An Irish parliamentary committee has called for another investigation by an international judge on the 1974 Dublin and Monaghan bombings after it concluded hearings on a previous inquiry by Ireland's Justice Barron.

The proposal for another interim inquiry has brought a mixed reaction amid fears that it could only delay a full, properly constituted inquiry.

Thirty-three people died in bombings in Dublin city and Monaghan town which have been linked with elements of the British Crown forces.

The forces in the 26 Counties have also been accused of colluding in the atrocities themselves in order to erode support for the IRA. The Dublin government of the day has been heavily criticised for its disinterest in the atrocity.

The committee held open hearings into these allegations and the failure of subsequent investigations into the bombings.

A majority of the committee recommended the Irish and British governments agree terms of reference of a new investigation based upon the Weston Park proposals -- in other words, a further report along the lines undertaken by Canadian judge Peter Cory in other cases of alleged collusion.

A majority of the committee recommended an investigation by an international judge within a set time limit under British law. The judge could recommend further action, including a public inquiry in either jurisdiction, and the relevant government would be obliged to implement any such recommendation.

The Committee said that in the event of the British government failing to set up such an investigation, the Irish Government should consider instituting proceedings in the European Court of Human Rights.

The Committee said they were also ``very concerned'' about the manner in which a number of documents relating to the bombings appear to have gone missing over the years. It said that two other, separate investigations should be carried out in the 26 Counties into why the garda police investigation into the bombings was wound up so quickly, and to ascertain the whereabouts of missing police files.

Solicitor Greg O'Neill, acting for families of those murdered and injured in the bombings, said his clients had won the argument.

``Today the debate is no longer about whether a further inquiry is needed, but what form that inquiry should take.''

Calling on the 26-County government to ensure full cooperation from the British Government in any public inquiry, O'Neill said: his group was willing to work with any international independent inquiry, which met recognised standards.

``It must be speedily established and properly resourced; independent; have legal powers in both jurisdictions; have the committed support of both governments; be transparent, ie. can and will take and test evidence in public, and report in public; and be fully involved and engaged with the victims and their representatives.''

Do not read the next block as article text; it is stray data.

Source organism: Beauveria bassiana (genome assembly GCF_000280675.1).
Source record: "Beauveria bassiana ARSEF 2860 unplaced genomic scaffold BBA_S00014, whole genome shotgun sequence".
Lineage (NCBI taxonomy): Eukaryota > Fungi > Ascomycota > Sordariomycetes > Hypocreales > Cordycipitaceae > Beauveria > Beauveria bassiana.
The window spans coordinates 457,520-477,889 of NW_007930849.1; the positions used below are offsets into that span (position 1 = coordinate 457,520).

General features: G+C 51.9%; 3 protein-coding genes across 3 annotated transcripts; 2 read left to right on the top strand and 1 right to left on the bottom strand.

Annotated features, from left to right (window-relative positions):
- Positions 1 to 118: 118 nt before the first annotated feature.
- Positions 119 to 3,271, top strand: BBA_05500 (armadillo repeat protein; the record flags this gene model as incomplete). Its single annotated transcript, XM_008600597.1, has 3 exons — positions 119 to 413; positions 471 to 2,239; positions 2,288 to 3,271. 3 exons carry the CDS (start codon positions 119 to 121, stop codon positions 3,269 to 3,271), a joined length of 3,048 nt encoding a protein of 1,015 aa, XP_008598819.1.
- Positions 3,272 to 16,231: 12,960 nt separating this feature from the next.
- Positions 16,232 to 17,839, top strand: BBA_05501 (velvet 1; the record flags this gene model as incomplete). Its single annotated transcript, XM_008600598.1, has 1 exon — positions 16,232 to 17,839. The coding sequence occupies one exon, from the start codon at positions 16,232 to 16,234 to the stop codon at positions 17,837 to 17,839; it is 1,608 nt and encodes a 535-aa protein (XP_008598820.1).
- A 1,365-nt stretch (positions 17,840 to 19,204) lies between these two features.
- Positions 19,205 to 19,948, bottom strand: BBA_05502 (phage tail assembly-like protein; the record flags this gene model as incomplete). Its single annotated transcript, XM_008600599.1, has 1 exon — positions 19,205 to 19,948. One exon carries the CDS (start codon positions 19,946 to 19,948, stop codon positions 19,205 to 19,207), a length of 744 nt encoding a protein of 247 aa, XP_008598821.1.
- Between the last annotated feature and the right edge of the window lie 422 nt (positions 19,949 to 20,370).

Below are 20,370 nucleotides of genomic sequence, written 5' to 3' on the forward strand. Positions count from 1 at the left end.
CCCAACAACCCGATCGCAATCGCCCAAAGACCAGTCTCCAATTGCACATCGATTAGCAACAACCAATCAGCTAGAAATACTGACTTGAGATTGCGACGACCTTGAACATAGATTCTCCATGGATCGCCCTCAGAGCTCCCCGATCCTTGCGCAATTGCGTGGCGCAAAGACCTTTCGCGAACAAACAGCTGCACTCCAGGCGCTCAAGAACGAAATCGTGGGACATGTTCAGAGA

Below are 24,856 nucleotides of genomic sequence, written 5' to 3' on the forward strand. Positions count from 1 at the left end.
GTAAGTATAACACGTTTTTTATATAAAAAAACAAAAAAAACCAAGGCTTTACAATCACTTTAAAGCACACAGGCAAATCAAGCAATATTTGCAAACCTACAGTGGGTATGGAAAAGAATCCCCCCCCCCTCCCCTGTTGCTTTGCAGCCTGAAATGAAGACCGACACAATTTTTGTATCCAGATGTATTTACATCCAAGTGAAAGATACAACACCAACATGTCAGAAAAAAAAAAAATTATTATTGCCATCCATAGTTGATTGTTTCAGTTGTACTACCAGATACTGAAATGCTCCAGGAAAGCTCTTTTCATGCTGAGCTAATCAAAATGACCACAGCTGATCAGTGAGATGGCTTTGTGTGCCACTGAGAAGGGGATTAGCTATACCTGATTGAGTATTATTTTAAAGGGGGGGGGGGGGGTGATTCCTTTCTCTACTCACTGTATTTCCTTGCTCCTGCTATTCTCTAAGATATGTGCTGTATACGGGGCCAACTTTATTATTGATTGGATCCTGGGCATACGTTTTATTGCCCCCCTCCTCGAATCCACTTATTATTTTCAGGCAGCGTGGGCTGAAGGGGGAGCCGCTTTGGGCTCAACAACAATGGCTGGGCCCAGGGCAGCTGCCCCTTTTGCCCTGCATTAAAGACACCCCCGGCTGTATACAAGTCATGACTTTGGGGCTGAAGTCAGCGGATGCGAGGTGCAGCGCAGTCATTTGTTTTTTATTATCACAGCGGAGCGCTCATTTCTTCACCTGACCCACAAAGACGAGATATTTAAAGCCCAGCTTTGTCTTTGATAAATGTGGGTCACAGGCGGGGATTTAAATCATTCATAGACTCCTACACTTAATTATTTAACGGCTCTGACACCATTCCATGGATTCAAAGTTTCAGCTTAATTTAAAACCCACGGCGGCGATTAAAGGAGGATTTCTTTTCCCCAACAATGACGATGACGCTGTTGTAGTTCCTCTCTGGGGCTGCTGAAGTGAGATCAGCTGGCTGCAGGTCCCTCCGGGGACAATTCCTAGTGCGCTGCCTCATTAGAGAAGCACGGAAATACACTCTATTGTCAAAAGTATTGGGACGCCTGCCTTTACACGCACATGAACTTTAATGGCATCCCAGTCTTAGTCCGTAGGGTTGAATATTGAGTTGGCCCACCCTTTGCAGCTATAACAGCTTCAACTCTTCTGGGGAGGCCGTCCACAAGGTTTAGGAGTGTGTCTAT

He added that any inquiry lacking these features would not win the cooperation or confidence of the victims.

Bernie McNally, of the `Justice for the Forgotten' group, said some of the demands of the families had beewn met, ``but the form of investigation does not have the hallmarks of being public.''

McNally was dismayed that the Committee had proposed a separate investigation into the issue of files that went mysteriously missing from the Department of Justice and from Garda headquarters.

``We want one effective and efficient inquiry,'' she said. ``Whilst the issue of the missing files is worrying and important, we don't see the efficacy of multiple inquiries on selected aspects of the Dublin and Monaghan case.''

Sinn Féin Dail leader Caoimhghín Ó Caolain TD expressed ``deep disappointment'' that the report of the committee failed to recommend a public inquiry covering both jurisdictions on the island of Ireland.

``When the Report recommends a Cory-type investigation, it states that the judge conducting the investigation could recommend further action including whether a public inquiry in either jurisdiction should be held or not,'' he said. ``Yet in Judge Barron's report the Committee had more than enough evidence to call, in its own right, for a public inquiry covering both jurisdictions. The majority of the Committee have failed to do so.

``The Report removes much of the onus for action from the shoulders of the Irish Government. That is deeply disappointing.

``Nothing short of a full public inquiry carried out on a cross-jurisdictional basis is acceptable. Justice Barron has already carried out an investigation and the Committee has had its deliberation on his Report. We do not need another Barron inquiry.''

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© 2004 Irish Republican News